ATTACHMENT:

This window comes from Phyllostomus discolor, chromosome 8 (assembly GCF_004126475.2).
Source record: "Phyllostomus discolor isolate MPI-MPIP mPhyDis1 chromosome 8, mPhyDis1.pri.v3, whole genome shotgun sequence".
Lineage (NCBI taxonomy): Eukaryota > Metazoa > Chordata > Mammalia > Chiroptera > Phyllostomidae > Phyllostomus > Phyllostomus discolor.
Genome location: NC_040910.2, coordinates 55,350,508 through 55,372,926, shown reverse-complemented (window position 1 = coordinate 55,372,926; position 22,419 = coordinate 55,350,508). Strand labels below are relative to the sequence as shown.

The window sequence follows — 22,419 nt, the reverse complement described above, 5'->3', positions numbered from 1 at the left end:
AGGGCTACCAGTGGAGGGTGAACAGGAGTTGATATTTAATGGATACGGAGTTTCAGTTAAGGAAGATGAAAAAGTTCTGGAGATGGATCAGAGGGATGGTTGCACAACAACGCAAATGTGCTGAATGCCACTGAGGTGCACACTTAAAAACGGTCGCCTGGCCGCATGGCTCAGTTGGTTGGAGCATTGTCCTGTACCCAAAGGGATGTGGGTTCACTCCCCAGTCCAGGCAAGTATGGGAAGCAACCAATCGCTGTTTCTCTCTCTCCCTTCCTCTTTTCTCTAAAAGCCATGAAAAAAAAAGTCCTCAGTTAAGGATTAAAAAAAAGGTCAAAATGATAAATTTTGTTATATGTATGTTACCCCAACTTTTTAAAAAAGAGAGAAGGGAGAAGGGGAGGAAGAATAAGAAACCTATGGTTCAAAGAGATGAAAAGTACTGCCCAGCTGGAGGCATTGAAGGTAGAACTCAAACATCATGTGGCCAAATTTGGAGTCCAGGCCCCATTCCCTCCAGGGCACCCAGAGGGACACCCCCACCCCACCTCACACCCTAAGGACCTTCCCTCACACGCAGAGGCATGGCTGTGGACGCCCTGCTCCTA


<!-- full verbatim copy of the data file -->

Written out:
This window comes from Phyllostomus discolor, chromosome 8 (assembly GCF_004126475.2).
Source record: "Phyllostomus discolor isolate MPI-MPIP mPhyDis1 chromosome 8, mPhyDis1.pri.v3, whole genome shotgun sequence".
Lineage (NCBI taxonomy): Eukaryota > Metazoa > Chordata > Mammalia > Chiroptera > Phyllostomidae > Phyllostomus > Phyllostomus discolor.
Genome location: NC_040910.2, coordinates 55,350,508 through 55,372,926, shown reverse-complemented (window position 1 = coordinate 55,372,926; position 22,419 = coordinate 55,350,508). Strand labels below are relative to the sequence as shown.

The window sequence follows — 22,419 nt, the reverse complement described above, 5'->3', positions numbered from 1 at the left end:
AGGGCTACCAGTGGAGGGTGAACAGGAGTTGATATTTAATGGATACGGAGTTTCAGTTAAGGAAGATGAAAAAGTTCTGGAGATGGATCAGAGGGATGGTTGCACAACAACGCAAATGTGCTGAATGCCACTGAGGTGCACACTTAAAAACGGTCGCCTGGCCGCATGGCTCAGTTGGTTGGAGCATTGTCCTGTACCCAAAGGGATGTGGGTTCACTCCCCAGTCCAGGCAAGTATGGGAAGCAACCAATCGCTGTTTCTCTCTCTCCCTTCCTCTTTTCTCTAAAAGCCATGAAAAAAAAAGTCCTCAGTTAAGGATTAAAAAAAAGGTCAAAATGATAAATTTTGTTATATGTATGTTACCCCAACTTTTTAAAAAAGAGAGAAGGGAGAAGGGGAGGAAGAATAAGAAACCTATGGTTCAAAGAGATGAAAAGTACTGCCCAGCTGGAGGCATTGAAGGTAGAACTCAAACATCATGTGGCCAAATTTGGAGTCCAGGCCCCATTCCCTCCAGGGCACCCAGAGGGACACCCCCACCCCACCTCACACCCTAAGGACCTTCCCTCACACGCAGAGGCATGGCTGTGGACGCCCTGCTCCTA